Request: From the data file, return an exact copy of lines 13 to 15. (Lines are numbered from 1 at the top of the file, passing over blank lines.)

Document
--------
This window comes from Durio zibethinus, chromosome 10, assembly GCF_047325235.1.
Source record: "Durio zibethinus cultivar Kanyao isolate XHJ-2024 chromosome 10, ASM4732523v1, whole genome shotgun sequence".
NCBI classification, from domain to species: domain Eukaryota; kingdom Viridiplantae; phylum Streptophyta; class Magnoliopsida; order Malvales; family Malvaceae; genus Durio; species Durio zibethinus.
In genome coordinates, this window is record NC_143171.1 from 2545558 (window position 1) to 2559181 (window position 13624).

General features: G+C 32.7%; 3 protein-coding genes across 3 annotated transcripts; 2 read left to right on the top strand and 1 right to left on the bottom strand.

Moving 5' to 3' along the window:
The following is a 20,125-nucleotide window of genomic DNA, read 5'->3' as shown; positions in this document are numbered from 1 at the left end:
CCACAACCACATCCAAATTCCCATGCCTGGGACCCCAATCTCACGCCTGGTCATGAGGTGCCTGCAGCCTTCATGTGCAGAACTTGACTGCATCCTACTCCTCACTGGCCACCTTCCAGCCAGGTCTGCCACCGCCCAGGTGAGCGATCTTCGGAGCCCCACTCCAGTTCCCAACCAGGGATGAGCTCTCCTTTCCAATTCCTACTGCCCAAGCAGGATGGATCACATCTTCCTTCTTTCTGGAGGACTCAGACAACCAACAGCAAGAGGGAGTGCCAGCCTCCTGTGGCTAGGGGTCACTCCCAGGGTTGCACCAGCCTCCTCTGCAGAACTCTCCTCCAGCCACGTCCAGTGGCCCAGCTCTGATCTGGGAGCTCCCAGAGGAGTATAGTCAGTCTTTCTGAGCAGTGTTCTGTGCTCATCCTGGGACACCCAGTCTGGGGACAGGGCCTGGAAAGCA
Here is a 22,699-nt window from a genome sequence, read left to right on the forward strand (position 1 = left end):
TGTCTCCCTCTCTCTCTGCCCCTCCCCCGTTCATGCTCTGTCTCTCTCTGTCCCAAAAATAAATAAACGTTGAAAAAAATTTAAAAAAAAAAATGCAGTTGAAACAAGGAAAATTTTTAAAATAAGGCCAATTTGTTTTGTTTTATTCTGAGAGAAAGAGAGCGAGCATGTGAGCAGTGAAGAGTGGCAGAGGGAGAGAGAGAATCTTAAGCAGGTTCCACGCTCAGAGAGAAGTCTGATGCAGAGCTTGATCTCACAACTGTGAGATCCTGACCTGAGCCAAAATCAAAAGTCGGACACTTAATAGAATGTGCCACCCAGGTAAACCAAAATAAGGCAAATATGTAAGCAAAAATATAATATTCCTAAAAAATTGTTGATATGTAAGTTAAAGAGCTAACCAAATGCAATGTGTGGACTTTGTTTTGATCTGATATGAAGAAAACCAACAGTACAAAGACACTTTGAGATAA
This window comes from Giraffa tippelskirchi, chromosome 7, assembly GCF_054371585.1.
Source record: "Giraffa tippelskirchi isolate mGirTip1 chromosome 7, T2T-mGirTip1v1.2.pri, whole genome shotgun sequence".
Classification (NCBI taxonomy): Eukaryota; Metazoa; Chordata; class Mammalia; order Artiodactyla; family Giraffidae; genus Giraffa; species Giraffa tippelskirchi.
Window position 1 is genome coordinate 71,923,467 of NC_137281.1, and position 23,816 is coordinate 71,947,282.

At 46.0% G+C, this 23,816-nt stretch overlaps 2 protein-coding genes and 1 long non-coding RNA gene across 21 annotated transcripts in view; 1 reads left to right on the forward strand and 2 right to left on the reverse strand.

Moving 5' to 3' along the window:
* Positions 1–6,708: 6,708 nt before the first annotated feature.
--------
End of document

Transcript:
Classification (NCBI taxonomy): Eukaryota; Metazoa; Chordata; class Mammalia; order Artiodactyla; family Giraffidae; genus Giraffa; species Giraffa tippelskirchi.
Window position 1 is genome coordinate 71,923,467 of NC_137281.1, and position 23,816 is coordinate 71,947,282.

At 46.0% G+C, this 23,816-nt stretch overlaps 2 protein-coding genes and 1 long non-coding RNA gene across 21 annotated transcripts in view; 1 reads left to right on the forward strand and 2 right to left on the reverse strand.